0:55:21.9 Brown: You know, it reminds me of one of my meditation teachers Maharishi Mahesh Yogi, who said the body likes regularity. So, for me I would say just do that, do your 4000 a day, or if you're doing 50,000 a week that's 7000 a day. Usually you do 50,000 a week for maybe eight weeks, and then you retest to make sure you're not getting too high. But I like the daily dose, I think the body likes regularity.
0:55:49.7 Grant: Right.
0:55:51.2 Brown: So let's see what else we got here Bill, any other questions that... We have a lot of questions, let's see.
0:55:56.7 Grant: You choose one this time.
0:55:58.3 Brown: Okay. Do any type of Light treatments work to elevate vitamin D levels in the winter?
0:56:08.7 Grant: Yes, Sperti Company sells one that's has enough UVB to produce vitamin D and it's relatively inexpensive and... Deliberately...
0:56:20.0 Brown: That's, that's S-P...
0:56:20.2 Grant: Consider that, I don't know if you have some to recommend.
0:56:24.0 Brown: S-P-E-R-T-I is the company.
0:56:25.9 Grant: Right.
0:56:26.1 Brown: Sperti Light, and you can buy a Light and you just, they have instructions how long you expose yourself to it.
0:56:31.4 Grant: Right.
0:56:31.9 Brown: And what about tanning? What do you make of tanning?
0:56:34.9 Grant: Well, I used to help the Indoor Tanning Industry fight regulations, but we eventually lost and gave up. The legislators said that if indoor tanning produces Melanoma, that's worse than... That doesn't... Making vitamin D an indoor tanning bed, it doesn't compensate for that.
0:56:53.9 Brown: Right.
Tanning beds mainly produce UVA, not the UVB needed to create Vitamin D
0:56:54.4 Grant: It turns out that indoor tanning lamps generally have only about 2% of the UV as UVB, whereas in the mid latitude midday sun is more like 4% or 5%. So tanning, the UVA is what makes the melanin dark, UVB may start the melanin to grow, but it's UVA that makes it dark, and so that's why they have only 2% UVB.
– – – – Note on VitaminDWiki Vitamin D from low-cost UVB lamps – 1/10 the price of Sperti
0:57:20.7 Brown: I see.
0:57:21.2 Grant: And, there's not many studies showing... Well, the Melanoma is... It turns out that again Melanoma maybe started by... It's often started in areas that are not well, often exposed to the sun. It turns out, for example, that the Submariners had more Melanoma than Deckhands in the Navy, according to report by Cedric Garland 20 or 30 years ago. But once you get Melanoma, survival it depends on vitamin D levels, just like it does for any other type of Cancer, but it has a side effect. So I would say don't do... If you want to do tanning for cosmetic purposes, it's fine, but don't rely on that for producing vitamin D.
0:58:02.4 Brown: So better to use this Sperti Light, S-P-E-R-T-I, the Sperti Light. I have had clients who could not take vitamin D. The one client in particular who swore she would get adverse reaction like a stomach ache or something like that, so she did the Sperti Light, and she... You have to do it like a lot. And you have to follow the instructions, but she was able to get her vitamin D into an acceptable level, that's a good idea. Let's see if we've got time for one or two other questions. "I have been deficient of vitamin D and have to take 10,000 units to just barely maintain a 32 NG level in my blood. I am outdoors as much as others, and I eat a vitamin rich diet." So what do you make of that? If someone says, "Look, I've taken 10,000 and I can't get to 32 or I can barely get there."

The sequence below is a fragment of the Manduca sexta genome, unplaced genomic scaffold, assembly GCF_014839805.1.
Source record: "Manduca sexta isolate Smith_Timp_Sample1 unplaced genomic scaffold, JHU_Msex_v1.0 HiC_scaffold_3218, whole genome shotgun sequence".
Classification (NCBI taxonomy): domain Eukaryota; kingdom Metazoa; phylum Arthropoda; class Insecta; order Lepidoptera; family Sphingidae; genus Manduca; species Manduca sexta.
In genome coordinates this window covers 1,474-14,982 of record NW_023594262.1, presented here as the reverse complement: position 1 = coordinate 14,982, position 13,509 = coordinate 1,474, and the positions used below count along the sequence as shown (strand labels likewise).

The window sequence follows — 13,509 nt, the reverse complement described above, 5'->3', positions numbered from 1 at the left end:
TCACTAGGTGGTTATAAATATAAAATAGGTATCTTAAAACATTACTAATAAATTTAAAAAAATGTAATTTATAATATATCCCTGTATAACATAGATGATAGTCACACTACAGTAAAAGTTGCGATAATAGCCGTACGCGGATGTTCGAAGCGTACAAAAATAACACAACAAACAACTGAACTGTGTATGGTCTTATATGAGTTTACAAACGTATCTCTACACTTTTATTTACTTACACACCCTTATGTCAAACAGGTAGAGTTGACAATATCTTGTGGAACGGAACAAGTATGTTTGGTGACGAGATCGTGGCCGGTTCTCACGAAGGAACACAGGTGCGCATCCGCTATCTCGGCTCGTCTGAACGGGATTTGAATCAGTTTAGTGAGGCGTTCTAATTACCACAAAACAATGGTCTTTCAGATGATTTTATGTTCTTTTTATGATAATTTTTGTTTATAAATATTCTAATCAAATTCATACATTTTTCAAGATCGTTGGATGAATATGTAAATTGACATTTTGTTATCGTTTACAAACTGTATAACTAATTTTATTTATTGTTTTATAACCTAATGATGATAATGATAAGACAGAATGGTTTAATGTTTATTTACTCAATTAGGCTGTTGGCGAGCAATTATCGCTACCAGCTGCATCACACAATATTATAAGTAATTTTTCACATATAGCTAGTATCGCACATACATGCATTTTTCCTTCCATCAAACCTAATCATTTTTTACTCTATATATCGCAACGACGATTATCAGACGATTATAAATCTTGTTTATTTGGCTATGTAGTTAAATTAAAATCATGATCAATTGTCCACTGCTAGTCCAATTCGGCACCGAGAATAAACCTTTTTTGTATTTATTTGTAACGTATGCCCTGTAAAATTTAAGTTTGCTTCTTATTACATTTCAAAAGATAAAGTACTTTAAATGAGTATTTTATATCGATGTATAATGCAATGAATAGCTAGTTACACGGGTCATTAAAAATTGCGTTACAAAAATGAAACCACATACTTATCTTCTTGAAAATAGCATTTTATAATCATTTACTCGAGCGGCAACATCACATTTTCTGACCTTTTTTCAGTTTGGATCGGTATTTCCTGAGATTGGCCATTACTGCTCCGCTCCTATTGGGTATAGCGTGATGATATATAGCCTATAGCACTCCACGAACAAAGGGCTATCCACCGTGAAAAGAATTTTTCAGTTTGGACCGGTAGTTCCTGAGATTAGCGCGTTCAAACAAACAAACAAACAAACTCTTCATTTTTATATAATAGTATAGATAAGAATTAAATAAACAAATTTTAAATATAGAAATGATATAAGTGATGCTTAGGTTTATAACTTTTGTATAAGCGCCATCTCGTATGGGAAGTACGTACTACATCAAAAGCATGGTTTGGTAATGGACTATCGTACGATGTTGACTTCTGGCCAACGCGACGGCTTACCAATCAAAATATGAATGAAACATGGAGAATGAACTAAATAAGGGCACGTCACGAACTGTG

Many reasons for a poor response
0:58:56.6 Grant: Okay, so there are a lot of genes involved in the vitamin D pathway and these genes have different forms, different alleles and some are more responsive to vitamin D than others are. And if you go to Grassrootshealth.net they have a curve, you can find a graph that shows there's a scatter plot, on the vertical axis is 25-Hydroxy vitamin D level report measured, and horizontal is the vitamin D dose. And you'll see there's a large spread of vitamin D levels. For any dose. There's a very high in homogeneity, a very high variation in 25-Hydroxy vitamin D. So, you know, there could be factors like maybe, your digestive system is not absorbing it maybe.
0:59:46.4 Brown: Right, right, right.
0:59:47.2 Grant: Etcetera, etcetera. Maybe you're heavy, so you just... The fact that you know what you get with what you take. If you wanna get higher, you'd take more.
0:59:57.9 Brown: Yeah. And I guess, so you'd say, I might say, well be sure to take your vitamin D with food with fat in it, and maybe try a different form of vitamin D, maybe get mycelial form that might be better absorbed in your particular case. But the byline is keep trying, you will need more to raise it and keep testing. Is that right?
1:00:20.7 Grant: Yeah.
1:00:20.8 Brown: Great. Yeah.
1:00:22.3 Grant: There are powder forms, there's lipid forms and they even put vitamin D in three in orange juice. So you can take it in with water, but as long as you have some fat in your GI tract helps.